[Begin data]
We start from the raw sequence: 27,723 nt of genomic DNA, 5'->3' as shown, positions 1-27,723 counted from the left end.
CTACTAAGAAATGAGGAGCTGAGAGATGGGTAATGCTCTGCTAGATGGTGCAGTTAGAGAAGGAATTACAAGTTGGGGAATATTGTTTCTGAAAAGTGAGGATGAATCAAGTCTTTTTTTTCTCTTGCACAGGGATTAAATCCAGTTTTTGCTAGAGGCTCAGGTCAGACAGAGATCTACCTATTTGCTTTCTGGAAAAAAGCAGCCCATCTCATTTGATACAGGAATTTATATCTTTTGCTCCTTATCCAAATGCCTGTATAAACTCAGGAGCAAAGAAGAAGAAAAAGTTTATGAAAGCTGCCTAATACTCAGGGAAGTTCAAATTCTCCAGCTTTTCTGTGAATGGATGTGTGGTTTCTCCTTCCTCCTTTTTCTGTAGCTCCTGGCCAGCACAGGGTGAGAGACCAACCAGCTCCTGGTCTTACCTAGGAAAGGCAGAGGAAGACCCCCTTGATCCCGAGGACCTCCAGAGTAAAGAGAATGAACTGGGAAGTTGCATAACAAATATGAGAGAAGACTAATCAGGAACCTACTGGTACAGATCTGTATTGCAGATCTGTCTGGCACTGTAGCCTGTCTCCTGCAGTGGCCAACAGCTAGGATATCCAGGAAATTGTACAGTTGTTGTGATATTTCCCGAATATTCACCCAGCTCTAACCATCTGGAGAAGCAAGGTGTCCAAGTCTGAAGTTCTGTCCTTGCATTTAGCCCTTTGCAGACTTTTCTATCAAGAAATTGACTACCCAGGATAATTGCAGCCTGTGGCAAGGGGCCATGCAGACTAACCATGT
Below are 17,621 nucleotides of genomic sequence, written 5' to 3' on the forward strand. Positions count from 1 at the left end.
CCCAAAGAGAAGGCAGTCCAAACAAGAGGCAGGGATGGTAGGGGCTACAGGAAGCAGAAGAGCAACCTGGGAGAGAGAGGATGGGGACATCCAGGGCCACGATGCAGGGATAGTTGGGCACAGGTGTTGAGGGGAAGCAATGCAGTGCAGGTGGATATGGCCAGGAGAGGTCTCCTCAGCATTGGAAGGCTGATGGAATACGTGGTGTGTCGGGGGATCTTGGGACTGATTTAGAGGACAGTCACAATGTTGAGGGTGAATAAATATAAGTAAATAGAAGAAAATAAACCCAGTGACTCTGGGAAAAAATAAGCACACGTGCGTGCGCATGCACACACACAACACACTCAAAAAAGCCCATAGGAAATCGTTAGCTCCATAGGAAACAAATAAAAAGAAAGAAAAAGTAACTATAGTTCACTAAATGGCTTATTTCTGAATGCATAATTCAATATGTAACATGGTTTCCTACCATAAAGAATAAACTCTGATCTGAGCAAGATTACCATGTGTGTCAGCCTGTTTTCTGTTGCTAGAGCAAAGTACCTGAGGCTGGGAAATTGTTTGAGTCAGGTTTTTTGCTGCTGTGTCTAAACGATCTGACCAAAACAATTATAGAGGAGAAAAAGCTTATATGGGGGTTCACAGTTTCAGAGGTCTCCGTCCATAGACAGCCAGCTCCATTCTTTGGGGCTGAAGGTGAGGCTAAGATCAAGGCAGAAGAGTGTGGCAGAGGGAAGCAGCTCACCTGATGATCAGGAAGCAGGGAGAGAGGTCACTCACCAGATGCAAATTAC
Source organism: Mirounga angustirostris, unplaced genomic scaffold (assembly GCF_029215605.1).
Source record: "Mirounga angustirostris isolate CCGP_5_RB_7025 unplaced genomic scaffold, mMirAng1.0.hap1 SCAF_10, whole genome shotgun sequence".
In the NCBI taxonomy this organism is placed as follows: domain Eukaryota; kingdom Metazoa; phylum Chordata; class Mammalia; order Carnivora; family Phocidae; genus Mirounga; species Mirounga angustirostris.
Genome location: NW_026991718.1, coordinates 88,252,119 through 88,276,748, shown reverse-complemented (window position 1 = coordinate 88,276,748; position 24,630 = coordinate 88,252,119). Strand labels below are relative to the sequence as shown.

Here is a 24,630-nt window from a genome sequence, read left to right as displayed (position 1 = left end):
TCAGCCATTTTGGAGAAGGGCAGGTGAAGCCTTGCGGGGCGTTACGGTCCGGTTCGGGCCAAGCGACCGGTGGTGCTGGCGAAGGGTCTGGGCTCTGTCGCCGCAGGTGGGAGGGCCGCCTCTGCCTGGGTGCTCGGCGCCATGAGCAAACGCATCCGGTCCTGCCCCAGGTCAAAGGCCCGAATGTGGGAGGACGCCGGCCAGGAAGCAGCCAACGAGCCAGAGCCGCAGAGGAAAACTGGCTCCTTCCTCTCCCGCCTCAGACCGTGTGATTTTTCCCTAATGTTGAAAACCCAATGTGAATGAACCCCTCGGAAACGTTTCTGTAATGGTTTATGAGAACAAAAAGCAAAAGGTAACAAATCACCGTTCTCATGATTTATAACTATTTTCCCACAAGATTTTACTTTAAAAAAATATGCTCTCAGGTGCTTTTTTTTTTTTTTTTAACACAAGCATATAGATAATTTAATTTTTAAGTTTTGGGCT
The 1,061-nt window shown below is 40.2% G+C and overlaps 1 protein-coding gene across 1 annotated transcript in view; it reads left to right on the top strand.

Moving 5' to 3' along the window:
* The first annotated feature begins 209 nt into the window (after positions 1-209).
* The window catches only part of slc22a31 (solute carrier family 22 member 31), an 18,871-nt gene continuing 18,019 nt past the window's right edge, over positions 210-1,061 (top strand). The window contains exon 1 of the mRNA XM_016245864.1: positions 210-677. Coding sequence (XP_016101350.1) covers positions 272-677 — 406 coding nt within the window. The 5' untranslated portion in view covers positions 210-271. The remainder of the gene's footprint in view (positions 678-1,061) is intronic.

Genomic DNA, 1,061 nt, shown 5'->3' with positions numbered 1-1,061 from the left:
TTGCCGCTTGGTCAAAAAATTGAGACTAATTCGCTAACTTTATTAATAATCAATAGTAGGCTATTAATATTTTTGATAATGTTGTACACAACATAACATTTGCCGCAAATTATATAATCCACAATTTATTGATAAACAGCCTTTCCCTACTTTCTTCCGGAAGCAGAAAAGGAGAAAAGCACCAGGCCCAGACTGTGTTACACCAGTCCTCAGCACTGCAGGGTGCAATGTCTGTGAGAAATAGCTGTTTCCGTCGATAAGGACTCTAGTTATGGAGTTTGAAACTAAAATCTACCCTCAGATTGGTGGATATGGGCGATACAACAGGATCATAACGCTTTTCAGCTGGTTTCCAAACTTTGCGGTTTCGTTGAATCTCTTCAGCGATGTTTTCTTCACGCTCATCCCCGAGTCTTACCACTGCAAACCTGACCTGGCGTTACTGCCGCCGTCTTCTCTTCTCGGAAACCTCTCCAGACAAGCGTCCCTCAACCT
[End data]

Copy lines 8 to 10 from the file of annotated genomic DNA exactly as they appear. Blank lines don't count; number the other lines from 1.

Genome location: NW_026991718.1, coordinates 88,252,119 through 88,276,748, shown reverse-complemented (window position 1 = coordinate 88,276,748; position 24,630 = coordinate 88,252,119). Strand labels below are relative to the sequence as shown.

Here is a 24,630-nt window from a genome sequence, read left to right as displayed (position 1 = left end):
TCAGCCATTTTGGAGAAGGGCAGGTGAAGCCTTGCGGGGCGTTACGGTCCGGTTCGGGCCAAGCGACCGGTGGTGCTGGCGAAGGGTCTGGGCTCTGTCGCCGCAGGTGGGAGGGCCGCCTCTGCCTGGGTGCTCGGCGCCATGAGCAAACGCATCCGGTCCTGCCCCAGGTCAAAGGCCCGAATGTGGGAGGACGCCGGCCAGGAAGCAGCCAACGAGCCAGAGCCGCAGAGGAAAACTGGCTCCTTCCTCTCCCGCCTCAGACCGTGTGATTTTTCCCTAATGTTGAAAACCCAATGTGAATGAACCCCTCGGAAACGTTTCTGTAATGGTTTATGAGAACAAAAAGCAAAAGGTAACAAATCACCGTTCTCATGATTTATAACTATTTTCCCACAAGATTTTACTTTAAAAAAATATGCTCTCAGGTGCTTTTTTTTTTTTTTTTAACACAAGCATATAGATAATTTAATTTTTAAGTTTTGGGCT